I am writing this one based on my experience in the province of New Brunswick Canada.
When we lived in Toronto, Ontario, Canada, the schools provided all the school supplies so parents did not have to rush into stores to buy back to school supplies except winter clothes because here school starts in September just when winter is coming.
When we moved to the province of New Brunswick, the parents have to buy all the school supplies (except text books are provided) plus the clothes and winter boots.
Where Uganda comes in is much like our province.
The school supply list is provided to all the stationery supplies in each city, class by class. The entire list. This list is also sent to all the parents some weeks before school starts. So you then end up with a crowd of parents with their kids going into the stores with their list and if they do not have it, they find the list in the store. First time I saw scribblers on the list, I even had no idea what it was. So we tied up one sales person for the entire shopping spree. The QUESTION – if these stores get the lists for each class, why do they not prepare packages and deliver them to each kid in each school? We can pay online (pre-order) or drive to the stores at our convenience and pre-pay then they deliver.
The above means that Ugandan bookstores can do the same. You can get the list of the text books each student needs in each school and add pens, pencils, etc… Then you add 20% for your service. The parents do not have to take matatus and boda bodas to go to Mbale or Kampala to buy the books. You are then left with just buying them clothes and shoes.
The other one is lunch and snacks. Generally, most people in Canada pack their lunch, drinks and snacks for work and we do the same for kids for school. Imagine you wake up at 6am to pack 4 lunch bags (we have 4 kids) and after that one hour, you are lining up to jump into the shower, bundle the little ones in the car (if you do not want them to take the bus which stops by their house, sometimes the temperature is negative 35 so these little people cannot stand outside for 5mins waiting for the yellow bus).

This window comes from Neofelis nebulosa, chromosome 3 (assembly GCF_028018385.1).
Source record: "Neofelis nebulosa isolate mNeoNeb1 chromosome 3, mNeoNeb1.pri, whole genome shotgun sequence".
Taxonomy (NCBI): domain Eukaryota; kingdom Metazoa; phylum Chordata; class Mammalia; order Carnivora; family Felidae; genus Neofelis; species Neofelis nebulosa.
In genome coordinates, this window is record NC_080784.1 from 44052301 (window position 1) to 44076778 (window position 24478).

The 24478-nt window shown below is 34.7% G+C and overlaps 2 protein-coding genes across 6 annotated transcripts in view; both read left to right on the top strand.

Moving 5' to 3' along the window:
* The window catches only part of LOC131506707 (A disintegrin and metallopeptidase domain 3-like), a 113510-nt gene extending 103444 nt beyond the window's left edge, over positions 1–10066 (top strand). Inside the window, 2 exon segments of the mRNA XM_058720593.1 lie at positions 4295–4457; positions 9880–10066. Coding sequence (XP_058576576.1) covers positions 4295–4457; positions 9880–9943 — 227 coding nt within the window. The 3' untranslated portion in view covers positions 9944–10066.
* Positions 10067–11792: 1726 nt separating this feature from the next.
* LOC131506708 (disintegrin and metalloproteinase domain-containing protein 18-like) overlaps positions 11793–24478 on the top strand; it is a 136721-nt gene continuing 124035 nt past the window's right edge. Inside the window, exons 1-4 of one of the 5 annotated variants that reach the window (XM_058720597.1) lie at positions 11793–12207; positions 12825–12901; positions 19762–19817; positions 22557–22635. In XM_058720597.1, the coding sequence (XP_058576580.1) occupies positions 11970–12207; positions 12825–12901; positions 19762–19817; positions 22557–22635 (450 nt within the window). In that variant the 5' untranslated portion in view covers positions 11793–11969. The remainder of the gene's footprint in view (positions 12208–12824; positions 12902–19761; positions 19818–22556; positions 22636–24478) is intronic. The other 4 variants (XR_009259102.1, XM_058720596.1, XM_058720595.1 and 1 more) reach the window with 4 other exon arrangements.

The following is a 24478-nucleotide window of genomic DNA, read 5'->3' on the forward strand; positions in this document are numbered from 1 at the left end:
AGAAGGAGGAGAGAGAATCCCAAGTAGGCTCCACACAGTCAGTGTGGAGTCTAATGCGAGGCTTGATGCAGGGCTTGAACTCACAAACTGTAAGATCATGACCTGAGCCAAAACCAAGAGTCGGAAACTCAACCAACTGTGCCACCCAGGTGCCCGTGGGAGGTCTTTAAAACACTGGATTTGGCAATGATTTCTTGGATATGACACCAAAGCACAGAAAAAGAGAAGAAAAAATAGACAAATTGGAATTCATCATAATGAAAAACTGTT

One school the kids attended, I used to buy meal tickets for them to eat in the cafeteria. France is amazing, schools provide hot meals paid for by the parents. So these meal tickets, the kids use only what they need and then you buy more. Remember that kids can lose money or it can be stolen from them or bullies can force them to hand it over.
Fast forward, this new high school, the kids need cash to buy food in the cafeteria. It has Interac machines but how many kids have debit cards? I suggest that the schools implement meal cards. They are electronic and scan-able. Each card can have $50 and the kids keep eating whatever they want. The card keeps going down in balance. When it gets to about 3 meals left, the school fires off an email to the parents that the kid’s card needs to be recharged and we can do that online. No cash, no tickets that could be stolen, no sweat. Kids are happy, parents are happy, the schools add their percentage for the service.
The above might be a bit too early for Uganda but this is where we are heading. In Canada and most of the world, we use plastic. We just charge up the cards and voila! No one has to drive around with 4 little people in the car looking for supplies or giving them cash then they come home “mommy, some kid forced me to hand over my lunch money”.
Information you could use.
Martha Leah Nangalama
The writer has kids in Canada and has lived all the above scenarios. Go out and make some money. I only provide ideas. All my opinions are mine and mine alone.